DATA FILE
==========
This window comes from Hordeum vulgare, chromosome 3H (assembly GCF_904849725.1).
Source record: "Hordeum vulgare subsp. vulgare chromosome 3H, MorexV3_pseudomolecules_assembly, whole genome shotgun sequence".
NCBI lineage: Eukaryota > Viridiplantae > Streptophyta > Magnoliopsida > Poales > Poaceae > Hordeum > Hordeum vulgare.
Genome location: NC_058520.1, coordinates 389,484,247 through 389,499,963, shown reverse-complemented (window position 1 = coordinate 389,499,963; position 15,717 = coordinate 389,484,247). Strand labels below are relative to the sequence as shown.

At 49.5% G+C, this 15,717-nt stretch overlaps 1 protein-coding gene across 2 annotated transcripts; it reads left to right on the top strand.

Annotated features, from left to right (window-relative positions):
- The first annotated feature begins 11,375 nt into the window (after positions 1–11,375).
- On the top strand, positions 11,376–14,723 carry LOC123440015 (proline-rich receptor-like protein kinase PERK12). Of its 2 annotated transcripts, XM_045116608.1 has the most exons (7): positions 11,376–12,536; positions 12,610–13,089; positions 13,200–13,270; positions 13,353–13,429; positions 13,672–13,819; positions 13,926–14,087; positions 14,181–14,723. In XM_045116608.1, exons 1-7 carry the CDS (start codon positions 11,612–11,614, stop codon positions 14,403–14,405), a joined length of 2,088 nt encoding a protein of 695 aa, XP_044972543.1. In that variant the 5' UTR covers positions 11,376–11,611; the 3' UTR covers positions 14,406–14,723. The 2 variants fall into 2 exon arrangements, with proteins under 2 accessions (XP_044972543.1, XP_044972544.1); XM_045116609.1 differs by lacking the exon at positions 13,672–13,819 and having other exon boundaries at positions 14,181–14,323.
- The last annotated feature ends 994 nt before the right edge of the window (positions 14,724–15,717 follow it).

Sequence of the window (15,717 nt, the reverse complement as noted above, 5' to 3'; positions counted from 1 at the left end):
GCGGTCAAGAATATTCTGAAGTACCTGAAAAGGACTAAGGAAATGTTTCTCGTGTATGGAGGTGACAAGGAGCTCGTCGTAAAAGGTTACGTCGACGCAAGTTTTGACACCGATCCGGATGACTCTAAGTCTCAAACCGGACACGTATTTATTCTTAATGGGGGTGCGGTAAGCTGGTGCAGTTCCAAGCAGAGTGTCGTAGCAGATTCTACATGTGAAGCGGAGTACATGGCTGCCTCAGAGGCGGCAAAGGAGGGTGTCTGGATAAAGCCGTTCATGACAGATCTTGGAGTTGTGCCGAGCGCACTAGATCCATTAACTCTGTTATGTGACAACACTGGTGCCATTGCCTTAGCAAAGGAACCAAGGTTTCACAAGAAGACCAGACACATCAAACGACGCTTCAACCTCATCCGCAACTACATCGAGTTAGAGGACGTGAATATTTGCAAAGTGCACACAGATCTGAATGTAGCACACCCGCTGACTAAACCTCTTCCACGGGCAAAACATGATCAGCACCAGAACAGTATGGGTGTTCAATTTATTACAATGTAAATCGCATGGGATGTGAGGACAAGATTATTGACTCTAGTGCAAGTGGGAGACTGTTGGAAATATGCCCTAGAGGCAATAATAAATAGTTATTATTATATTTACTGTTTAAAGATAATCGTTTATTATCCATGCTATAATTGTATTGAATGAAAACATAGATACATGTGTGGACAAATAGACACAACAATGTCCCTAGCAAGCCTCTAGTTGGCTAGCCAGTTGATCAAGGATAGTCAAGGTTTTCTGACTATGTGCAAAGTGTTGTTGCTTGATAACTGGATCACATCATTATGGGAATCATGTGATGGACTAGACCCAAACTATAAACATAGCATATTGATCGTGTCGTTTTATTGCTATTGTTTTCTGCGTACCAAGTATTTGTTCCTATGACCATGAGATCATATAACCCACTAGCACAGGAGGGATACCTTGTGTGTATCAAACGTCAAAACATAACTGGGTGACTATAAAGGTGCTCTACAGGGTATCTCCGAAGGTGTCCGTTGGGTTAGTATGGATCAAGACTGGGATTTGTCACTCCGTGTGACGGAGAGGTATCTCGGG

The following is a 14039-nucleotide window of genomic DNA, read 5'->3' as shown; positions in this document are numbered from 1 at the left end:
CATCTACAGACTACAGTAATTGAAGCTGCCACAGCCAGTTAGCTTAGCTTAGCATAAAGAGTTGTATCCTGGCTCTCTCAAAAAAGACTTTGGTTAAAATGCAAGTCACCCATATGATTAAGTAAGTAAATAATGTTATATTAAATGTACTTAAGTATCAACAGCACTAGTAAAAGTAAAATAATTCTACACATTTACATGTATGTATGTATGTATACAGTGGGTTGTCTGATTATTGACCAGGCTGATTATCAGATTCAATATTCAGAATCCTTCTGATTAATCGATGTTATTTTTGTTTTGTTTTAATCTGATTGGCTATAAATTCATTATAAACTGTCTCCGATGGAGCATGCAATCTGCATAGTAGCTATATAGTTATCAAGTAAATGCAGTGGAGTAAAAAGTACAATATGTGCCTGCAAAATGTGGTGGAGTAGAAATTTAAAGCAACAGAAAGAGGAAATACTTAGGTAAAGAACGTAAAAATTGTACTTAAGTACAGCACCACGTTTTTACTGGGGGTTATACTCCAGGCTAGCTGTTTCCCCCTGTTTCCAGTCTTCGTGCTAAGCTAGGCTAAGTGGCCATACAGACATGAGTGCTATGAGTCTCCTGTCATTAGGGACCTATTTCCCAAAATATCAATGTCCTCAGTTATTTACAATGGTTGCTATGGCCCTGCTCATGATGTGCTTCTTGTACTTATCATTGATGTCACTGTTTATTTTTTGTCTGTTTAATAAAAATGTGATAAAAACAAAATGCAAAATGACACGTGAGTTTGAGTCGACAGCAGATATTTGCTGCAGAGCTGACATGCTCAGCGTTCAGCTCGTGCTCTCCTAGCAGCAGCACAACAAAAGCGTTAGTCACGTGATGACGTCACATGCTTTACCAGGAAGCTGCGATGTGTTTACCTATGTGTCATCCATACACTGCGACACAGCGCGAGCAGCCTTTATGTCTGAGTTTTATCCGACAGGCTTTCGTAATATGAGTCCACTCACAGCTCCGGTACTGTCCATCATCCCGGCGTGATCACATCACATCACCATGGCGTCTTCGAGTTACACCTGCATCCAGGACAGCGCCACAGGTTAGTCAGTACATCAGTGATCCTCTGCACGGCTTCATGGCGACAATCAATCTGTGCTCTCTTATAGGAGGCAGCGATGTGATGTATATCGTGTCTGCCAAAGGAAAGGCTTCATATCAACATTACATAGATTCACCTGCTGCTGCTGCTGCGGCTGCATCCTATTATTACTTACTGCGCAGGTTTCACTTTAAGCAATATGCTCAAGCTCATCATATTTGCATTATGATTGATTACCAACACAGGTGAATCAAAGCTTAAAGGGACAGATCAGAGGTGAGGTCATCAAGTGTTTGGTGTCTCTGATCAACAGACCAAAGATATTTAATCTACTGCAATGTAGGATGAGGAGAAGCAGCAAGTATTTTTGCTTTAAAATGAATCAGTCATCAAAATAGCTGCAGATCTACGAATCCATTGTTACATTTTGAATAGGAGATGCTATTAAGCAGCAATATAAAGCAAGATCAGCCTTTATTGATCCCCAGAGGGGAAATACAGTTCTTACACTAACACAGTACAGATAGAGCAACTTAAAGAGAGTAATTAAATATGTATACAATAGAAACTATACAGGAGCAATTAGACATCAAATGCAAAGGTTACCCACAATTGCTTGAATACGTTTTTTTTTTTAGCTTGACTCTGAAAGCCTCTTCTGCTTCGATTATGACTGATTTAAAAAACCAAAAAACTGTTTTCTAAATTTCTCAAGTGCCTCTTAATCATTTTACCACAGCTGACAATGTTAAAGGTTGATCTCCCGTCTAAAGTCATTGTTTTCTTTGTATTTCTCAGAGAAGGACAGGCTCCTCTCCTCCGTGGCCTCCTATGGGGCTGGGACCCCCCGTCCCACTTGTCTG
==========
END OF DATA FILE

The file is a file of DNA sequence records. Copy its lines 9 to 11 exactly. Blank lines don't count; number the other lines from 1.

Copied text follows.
- The last annotated feature ends 994 nt before the right edge of the window (positions 14,724–15,717 follow it).

Sequence of the window (15,717 nt, the reverse complement as noted above, 5' to 3'; positions counted from 1 at the left end):
GCGGTCAAGAATATTCTGAAGTACCTGAAAAGGACTAAGGAAATGTTTCTCGTGTATGGAGGTGACAAGGAGCTCGTCGTAAAAGGTTACGTCGACGCAAGTTTTGACACCGATCCGGATGACTCTAAGTCTCAAACCGGACACGTATTTATTCTTAATGGGGGTGCGGTAAGCTGGTGCAGTTCCAAGCAGAGTGTCGTAGCAGATTCTACATGTGAAGCGGAGTACATGGCTGCCTCAGAGGCGGCAAAGGAGGGTGTCTGGATAAAGCCGTTCATGACAGATCTTGGAGTTGTGCCGAGCGCACTAGATCCATTAACTCTGTTATGTGACAACACTGGTGCCATTGCCTTAGCAAAGGAACCAAGGTTTCACAAGAAGACCAGACACATCAAACGACGCTTCAACCTCATCCGCAACTACATCGAGTTAGAGGACGTGAATATTTGCAAAGTGCACACAGATCTGAATGTAGCACACCCGCTGACTAAACCTCTTCCACGGGCAAAACATGATCAGCACCAGAACAGTATGGGTGTTCAATTTATTACAATGTAAATCGCATGGGATGTGAGGACAAGATTATTGACTCTAGTGCAAGTGGGAGACTGTTGGAAATATGCCCTAGAGGCAATAATAAATAGTTATTATTATATTTACTGTTTAAAGATAATCGTTTATTATCCATGCTATAATTGTATTGAATGAAAACATAGATACATGTGTGGACAAATAGACACAACAATGTCCCTAGCAAGCCTCTAGTTGGCTAGCCAGTTGATCAAGGATAGTCAAGGTTTTCTGACTATGTGCAAAGTGTTGTTGCTTGATAACTGGATCACATCATTATGGGAATCATGTGATGGACTAGACCCAAACTATAAACATAGCATATTGATCGTGTCGTTTTATTGCTATTGTTTTCTGCGTACCAAGTATTTGTTCCTATGACCATGAGATCATATAACCCACTAGCACAGGAGGGATACCTTGTGTGTATCAAACGTCAAAACATAACTGGGTGACTATAAAGGTGCTCTACAGGGTATCTCCGAAGGTGTCCGTTGGGTTAGTATGGATCAAGACTGGGATTTGTCACTCCGTGTGACGGAGAGGTATCTCGGG